Maori tribal land in this area has been lived on for over 500 years.
To the ancestors whose names still ring loud and clear over these mountain ranges from Kaimanawa to Tararua, Rest in the name of the lord not forgotten. Salutation to our sacred mountains, our rivers, and Mother Earth.
Pakeha history in the mid Rangitikei dates from 1839 when the first missionaries entered the area. The Rangitikei Block was purchased in 1849 for the Provincial Government, though a farming community was established only at the turn of the century.
There is reference in Robertson’s (1995:25) centennial history of Taihape to unemployment problems in the area as early as the 1890s.
‘Townships’ such as Mataroa, Ohingaiti and Mangaweka were once centres of activity, because of poor roads, and horse-drawn transport, sawmilling, building of the railway line and farming. In 1911 Mangaweka had a population of 600. There were once two grocers, two clothing shops, a tailor, a stationery shop, 2 garages, a Chinese fruit shop and many more shops and businesses. Today it has a population bordering on 200 and four shops or businesses: an adventure garage, a pub, an electrician and a secondhand furniture shop. Hunterville Primary had over 400 children attending in the early 1950s.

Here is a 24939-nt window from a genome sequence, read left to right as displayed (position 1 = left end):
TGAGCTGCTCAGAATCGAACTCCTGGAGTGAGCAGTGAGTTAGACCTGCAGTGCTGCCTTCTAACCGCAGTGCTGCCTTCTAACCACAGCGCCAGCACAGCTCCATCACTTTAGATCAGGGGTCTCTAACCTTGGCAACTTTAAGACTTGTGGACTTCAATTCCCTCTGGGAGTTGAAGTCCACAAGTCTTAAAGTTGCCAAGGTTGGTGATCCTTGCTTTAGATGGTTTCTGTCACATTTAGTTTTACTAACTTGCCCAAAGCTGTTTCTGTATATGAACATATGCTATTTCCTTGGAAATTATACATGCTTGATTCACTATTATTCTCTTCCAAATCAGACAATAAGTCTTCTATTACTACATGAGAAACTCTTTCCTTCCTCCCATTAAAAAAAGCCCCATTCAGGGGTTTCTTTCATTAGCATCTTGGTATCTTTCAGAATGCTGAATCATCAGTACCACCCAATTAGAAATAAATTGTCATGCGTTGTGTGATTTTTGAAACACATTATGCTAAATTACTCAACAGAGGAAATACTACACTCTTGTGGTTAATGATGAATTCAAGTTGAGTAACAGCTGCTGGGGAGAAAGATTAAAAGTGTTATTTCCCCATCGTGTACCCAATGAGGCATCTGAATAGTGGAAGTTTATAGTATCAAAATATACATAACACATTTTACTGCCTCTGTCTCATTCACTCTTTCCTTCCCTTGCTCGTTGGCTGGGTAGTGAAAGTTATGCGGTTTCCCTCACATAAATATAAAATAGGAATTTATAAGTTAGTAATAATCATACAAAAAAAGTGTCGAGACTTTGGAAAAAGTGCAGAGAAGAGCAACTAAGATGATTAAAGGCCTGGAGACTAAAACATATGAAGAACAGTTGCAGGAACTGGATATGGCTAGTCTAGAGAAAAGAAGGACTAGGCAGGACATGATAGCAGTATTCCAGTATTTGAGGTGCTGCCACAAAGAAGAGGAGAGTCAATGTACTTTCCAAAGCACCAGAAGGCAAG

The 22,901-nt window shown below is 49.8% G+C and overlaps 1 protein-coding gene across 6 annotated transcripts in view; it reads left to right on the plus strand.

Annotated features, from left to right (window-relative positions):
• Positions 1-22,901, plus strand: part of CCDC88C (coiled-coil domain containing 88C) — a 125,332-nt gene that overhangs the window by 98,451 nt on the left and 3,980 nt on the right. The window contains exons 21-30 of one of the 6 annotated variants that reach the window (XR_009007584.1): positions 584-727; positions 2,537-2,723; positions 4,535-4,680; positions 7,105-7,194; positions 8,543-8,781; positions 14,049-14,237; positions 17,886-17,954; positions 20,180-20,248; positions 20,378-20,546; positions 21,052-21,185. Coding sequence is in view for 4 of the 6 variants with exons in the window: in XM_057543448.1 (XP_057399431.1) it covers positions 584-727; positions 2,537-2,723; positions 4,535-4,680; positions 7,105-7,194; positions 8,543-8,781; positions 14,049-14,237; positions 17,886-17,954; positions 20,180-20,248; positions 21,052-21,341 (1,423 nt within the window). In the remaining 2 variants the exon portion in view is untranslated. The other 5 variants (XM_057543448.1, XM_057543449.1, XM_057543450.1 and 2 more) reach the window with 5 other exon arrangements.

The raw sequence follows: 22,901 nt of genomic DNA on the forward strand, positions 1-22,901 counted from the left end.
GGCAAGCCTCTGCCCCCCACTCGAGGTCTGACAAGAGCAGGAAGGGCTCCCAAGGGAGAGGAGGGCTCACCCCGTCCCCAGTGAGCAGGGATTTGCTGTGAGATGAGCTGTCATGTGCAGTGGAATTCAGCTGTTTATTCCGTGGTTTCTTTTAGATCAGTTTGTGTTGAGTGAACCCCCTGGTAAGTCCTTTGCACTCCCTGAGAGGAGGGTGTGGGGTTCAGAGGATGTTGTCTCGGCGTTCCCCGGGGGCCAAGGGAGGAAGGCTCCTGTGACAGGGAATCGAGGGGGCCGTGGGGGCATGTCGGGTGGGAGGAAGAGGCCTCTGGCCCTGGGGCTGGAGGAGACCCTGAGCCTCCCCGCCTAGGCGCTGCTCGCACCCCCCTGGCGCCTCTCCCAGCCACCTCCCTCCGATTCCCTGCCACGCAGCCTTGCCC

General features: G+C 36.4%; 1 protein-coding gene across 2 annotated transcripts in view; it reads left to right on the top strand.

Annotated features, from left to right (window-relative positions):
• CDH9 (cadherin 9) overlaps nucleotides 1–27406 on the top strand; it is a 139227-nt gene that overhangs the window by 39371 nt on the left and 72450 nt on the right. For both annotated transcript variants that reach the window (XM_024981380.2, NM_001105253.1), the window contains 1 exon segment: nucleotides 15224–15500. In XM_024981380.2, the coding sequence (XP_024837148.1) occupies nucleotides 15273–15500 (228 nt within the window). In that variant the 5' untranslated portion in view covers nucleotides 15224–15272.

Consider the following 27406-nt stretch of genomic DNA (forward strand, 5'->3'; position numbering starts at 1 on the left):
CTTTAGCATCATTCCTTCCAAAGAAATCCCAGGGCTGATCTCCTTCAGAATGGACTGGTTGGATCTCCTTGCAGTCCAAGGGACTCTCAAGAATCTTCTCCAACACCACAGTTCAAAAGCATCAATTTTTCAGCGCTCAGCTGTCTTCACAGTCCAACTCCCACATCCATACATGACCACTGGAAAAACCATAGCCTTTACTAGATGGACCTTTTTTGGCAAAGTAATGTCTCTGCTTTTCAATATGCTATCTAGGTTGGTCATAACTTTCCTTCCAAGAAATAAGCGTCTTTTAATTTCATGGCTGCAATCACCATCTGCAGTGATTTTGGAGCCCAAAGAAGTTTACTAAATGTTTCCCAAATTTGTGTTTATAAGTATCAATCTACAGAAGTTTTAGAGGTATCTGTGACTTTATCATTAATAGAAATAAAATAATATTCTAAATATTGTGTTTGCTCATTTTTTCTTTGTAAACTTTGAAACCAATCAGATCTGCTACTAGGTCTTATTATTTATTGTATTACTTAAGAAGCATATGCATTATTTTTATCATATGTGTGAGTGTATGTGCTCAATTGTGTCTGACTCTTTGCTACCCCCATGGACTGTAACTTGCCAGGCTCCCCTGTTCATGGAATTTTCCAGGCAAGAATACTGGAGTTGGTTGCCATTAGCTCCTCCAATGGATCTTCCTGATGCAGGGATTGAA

In 1960 the Railways Department was the biggest employer of boys and men in Taihape. For boys it was often work on the railways, or roads. One woman suggested that a choice of career for girls growing up in the area meant either "the telephone exchange or the post office". In rural areas farming was the favoured way of life; boys followed their dads onto the farm. Sport was crucial important, then and now. Football "was never played in Pohunui as we never had a piece of level ground large enough".